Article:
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U. researchers study effects of creatine on teens dealing with depression

WEST VALLEY CITY — On a plaza outside of a Utah chapter of the National Alliance on Mental Illness, three teenagers with depression joined their peers to make a video about mental illness.

And for these teens, a new clinical trial that supplements their original treatments with creatine might just be the solution.

Bailey Luck, 15, says her illness goes way beyond a simplistic definition. "When you're happy, it's blue skies. There are no clouds. When you're sad, it's a cloudy day," Luck said. "But when you're depressed, there's no light at all. And that's the scary part."

The three talk together and laugh, but it's mostly on the outside. Inside, they say, the feeling always lingers.

"I might smile on the outside, but inside it hurts," said 13-year-old Aliya Bourdon.

Phoenix Renee Peterson, 16, describes her depression as sort of life's facade. "It almost feels like you're looking at life through a window," she said. "Everything is just distant and far away. I feel numb and cold."

The teens are participating in the National Alliance on Mental Illness project because as the finished video finds its way into schools throughout Utah, it offers hope to their peers who may be battling the same villain. And that hope is far-reaching.

For Bailey, Phoenix and Aliya, hope, as always, involves a proactive search for any and all therapies that might make them feel better. That's why they're intrigued with clinical trials now underway at the University of Utah Brain Institute. This latest study may be especially promising because in this case, the therapeutic tool is an amino acid called creatine. Our bodies make about half of what we need, while the rest comes from eating meat and fish.

Athletes have used it for decades as a supplement to increase muscle strength. But it appears the brain likes and needs the stuff as well.

Based on previous studies by other researchers overseas, adult women already on an antidepressant were given precise doses of creatine.

"The women who were given the creatine did better and actually, at the end of the study, most of them were fully remitted from their depression," said Dr. Douglas Kondo with the University of Utah Brain Institute.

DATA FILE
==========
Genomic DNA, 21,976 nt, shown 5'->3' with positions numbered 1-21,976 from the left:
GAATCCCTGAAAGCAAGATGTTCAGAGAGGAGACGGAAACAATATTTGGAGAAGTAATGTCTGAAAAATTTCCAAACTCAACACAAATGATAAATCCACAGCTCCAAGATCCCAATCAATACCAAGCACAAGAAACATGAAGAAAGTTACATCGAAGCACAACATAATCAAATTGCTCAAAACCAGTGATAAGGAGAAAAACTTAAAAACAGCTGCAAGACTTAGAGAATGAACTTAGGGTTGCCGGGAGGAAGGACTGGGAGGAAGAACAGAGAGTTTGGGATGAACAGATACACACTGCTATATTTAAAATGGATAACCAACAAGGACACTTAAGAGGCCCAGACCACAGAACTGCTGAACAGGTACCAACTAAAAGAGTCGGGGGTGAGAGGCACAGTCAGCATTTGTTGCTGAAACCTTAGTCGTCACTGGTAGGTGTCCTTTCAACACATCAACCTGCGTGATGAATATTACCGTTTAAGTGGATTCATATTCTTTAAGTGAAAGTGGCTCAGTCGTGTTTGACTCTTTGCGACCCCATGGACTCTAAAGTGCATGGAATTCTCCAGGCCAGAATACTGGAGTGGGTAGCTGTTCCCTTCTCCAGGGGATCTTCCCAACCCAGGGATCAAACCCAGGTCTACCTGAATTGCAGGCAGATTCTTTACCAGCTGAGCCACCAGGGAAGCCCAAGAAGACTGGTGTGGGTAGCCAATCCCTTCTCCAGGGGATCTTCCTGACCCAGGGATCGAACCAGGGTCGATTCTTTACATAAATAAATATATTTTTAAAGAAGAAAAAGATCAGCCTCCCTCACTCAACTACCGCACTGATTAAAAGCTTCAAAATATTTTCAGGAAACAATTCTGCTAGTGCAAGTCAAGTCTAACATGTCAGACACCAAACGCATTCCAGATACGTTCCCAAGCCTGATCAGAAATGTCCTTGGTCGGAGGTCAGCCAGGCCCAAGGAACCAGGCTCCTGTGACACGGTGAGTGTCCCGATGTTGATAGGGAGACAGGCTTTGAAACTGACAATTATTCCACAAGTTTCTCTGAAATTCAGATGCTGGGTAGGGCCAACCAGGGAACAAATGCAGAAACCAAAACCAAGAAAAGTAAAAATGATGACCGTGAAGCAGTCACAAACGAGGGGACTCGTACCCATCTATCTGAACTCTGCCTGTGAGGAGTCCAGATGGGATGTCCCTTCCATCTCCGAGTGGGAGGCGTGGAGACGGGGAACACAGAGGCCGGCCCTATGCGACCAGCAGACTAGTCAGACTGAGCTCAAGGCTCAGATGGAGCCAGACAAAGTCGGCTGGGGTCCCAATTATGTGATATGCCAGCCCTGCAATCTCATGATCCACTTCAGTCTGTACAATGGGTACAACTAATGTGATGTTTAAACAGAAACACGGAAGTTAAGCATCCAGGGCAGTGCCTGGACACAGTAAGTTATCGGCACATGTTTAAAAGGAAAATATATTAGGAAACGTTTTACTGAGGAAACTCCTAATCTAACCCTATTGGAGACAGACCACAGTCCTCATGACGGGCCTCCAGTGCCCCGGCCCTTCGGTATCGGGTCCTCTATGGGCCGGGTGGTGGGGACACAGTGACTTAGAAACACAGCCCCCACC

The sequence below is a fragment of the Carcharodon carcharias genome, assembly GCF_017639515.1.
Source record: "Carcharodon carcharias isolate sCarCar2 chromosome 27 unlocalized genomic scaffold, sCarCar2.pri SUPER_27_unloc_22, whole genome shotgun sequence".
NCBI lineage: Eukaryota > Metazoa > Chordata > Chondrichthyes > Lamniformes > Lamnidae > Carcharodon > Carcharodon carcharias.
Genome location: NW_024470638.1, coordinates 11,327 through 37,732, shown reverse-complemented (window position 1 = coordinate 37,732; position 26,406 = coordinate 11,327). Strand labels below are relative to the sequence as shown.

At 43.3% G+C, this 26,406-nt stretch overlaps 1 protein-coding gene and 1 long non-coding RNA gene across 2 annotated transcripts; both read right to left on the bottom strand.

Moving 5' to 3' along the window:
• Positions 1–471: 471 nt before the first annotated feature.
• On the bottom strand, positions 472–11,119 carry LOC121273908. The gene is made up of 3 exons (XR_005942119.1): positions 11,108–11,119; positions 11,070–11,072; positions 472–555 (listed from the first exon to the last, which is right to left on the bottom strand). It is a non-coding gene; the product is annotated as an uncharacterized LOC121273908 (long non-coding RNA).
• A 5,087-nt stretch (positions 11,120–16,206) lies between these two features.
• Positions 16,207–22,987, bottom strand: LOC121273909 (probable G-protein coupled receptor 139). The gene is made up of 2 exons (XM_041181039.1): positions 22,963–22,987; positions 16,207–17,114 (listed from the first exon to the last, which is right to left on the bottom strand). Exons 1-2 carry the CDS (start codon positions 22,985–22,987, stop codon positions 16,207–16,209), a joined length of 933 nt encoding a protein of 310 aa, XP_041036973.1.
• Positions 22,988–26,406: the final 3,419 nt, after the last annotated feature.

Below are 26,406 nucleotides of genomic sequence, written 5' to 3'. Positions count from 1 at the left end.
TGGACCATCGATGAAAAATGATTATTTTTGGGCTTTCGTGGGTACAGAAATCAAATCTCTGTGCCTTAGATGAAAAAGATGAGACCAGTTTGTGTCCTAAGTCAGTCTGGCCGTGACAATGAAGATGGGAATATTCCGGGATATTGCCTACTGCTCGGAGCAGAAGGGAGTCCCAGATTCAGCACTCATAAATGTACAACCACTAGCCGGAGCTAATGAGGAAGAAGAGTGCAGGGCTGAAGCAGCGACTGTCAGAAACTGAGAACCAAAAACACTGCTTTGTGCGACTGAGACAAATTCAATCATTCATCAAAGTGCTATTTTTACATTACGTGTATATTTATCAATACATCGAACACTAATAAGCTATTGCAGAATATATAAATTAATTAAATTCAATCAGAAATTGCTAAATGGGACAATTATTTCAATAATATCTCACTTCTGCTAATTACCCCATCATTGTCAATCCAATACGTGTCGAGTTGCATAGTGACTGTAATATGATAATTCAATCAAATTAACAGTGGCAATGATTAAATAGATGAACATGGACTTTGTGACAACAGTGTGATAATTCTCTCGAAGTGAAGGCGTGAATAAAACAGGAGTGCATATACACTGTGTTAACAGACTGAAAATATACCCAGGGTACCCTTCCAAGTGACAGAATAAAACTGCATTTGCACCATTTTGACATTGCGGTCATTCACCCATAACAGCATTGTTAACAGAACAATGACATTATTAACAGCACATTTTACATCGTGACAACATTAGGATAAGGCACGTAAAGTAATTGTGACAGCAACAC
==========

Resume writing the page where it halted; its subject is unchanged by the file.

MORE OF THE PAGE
Now in the second phase of their own studies in Utah, Kondo, Dr. Perry Renshaw and others are enrolling adolescent women between 12 and 21 who've had poor results taking traditional antidepressant drugs. They'll supplement their treatment with creatine to see if the combination helps their depression.

Part of those clinical trials include MRI scans at the University of Utah Neuropsychiatric Institute. Those scans measure what creatine is doing inside the brain.

"You have to show us, not just if you interview people who say (they're) less depressed, but that you are targeting, hitting and changing a physiological target in the brain," Kondo said.

That target is unique since the brain just might be able to do a better job combating depression when its energy reservoir is full. And creatine, just as it delivers energy to muscles, also delivers needed energy to the brain.

According to Kondo, "A really strong predictor of who is going to get better and to what extent is the phosphocreatine level in the brain."

There apparently is good evidence from previous studies of depression and bipolar disorders that inadequate energy metabolism is part of the disease.

"The higher your phosphocreatine level in your frontal lobe, the lower your depression score," said Kondo.

Though Bailey, Phoenix and Aliya are not participating in the clinical trials, they're watching and hoping the results from these latest Utah studies prove to be effective.

"If that could happen for me and all the people I know who are like me, that would be amazing," Bailey said.

To maintain scientific purity, the U.'s trials are double blinded — meaning some teens will get a placebo instead of creatine. But at the end of the trials, those who were on the placebo will get the creatine as well.

For more information on the Utah study, call the University of Utah Brain Institute at 385-228-3576

Email: eyeates@deseretnews.com